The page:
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Almost all of us miss NHL hockey some of the time. And some of us miss it all of the time: players, owners, sports journalists. But its absence may also be a covert present in this gifting season: a chance to rebalance and recalibrate the place of hockey in our culture.
You see that imbalance in references to missing "hockey" and yearning for "hockey" to return. Yet it's only NHL hockey that's lacking. This is the result of a stealth coup by the NHL: it's made itself equivalent to hockey altogether.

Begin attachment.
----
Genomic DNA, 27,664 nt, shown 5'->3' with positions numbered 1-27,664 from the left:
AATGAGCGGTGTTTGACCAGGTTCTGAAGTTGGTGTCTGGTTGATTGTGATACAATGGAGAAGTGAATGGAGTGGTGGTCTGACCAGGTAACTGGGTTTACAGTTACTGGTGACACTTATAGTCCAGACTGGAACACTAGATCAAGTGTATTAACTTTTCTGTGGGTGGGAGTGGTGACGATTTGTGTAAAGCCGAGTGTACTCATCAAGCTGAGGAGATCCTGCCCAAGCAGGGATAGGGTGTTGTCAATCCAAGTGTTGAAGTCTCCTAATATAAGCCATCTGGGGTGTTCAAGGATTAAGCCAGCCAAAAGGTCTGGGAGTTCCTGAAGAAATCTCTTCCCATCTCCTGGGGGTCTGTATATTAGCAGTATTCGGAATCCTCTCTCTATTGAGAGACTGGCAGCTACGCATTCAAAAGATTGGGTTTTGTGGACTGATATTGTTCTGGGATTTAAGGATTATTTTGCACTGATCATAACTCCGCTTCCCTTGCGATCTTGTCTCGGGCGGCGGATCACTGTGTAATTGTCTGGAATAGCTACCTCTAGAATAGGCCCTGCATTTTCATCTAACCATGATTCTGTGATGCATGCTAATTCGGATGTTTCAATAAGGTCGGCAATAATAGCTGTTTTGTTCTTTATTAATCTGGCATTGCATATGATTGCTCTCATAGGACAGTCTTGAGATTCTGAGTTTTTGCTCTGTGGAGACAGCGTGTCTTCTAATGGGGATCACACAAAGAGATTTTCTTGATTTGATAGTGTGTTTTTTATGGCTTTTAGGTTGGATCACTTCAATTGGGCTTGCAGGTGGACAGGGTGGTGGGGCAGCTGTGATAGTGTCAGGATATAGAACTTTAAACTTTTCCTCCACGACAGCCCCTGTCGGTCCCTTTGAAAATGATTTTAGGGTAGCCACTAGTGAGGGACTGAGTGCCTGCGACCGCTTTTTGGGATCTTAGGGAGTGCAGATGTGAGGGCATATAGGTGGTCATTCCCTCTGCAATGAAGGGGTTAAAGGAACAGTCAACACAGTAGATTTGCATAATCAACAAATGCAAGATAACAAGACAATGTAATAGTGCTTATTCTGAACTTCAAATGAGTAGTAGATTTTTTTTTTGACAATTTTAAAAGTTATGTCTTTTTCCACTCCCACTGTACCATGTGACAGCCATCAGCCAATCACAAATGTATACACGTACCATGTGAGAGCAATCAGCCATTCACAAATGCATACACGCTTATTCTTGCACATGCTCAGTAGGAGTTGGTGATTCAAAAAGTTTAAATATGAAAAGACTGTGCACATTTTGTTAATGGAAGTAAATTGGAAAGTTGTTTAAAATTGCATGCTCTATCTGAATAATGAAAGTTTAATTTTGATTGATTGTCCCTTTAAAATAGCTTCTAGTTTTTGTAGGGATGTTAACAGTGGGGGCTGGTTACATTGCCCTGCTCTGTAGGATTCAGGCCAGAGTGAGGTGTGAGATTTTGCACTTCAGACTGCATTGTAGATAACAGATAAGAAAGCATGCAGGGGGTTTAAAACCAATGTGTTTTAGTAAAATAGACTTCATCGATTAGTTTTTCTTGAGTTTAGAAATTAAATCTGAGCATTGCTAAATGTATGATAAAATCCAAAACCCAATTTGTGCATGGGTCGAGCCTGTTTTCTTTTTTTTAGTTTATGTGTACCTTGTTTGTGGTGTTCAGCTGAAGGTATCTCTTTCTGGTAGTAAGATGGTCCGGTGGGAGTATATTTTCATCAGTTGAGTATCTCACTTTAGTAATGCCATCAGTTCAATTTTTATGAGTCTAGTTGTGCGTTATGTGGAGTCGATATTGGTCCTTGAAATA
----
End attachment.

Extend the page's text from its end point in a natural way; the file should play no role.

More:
Quick, before this hockey crisis goes away, I'd like to act quickly to try and wrestle some ideas from it, instead of wasting it.
What's eternally awesome is the way individual souls meld with their team. The identification is local, not national, except for rare Olympian moments. And it's with the team, not just players and definitely not owners. It transcends generations and absences. I once left Toronto for 10 years, pre-Internet when it was harder to keep contact, and when I returned I picked up exactly the same feelings of frustration with the Leafs and Argos as before, although entire rosters had been replaced, like the cells of a human body every seven years. The ongoing agony was seamless.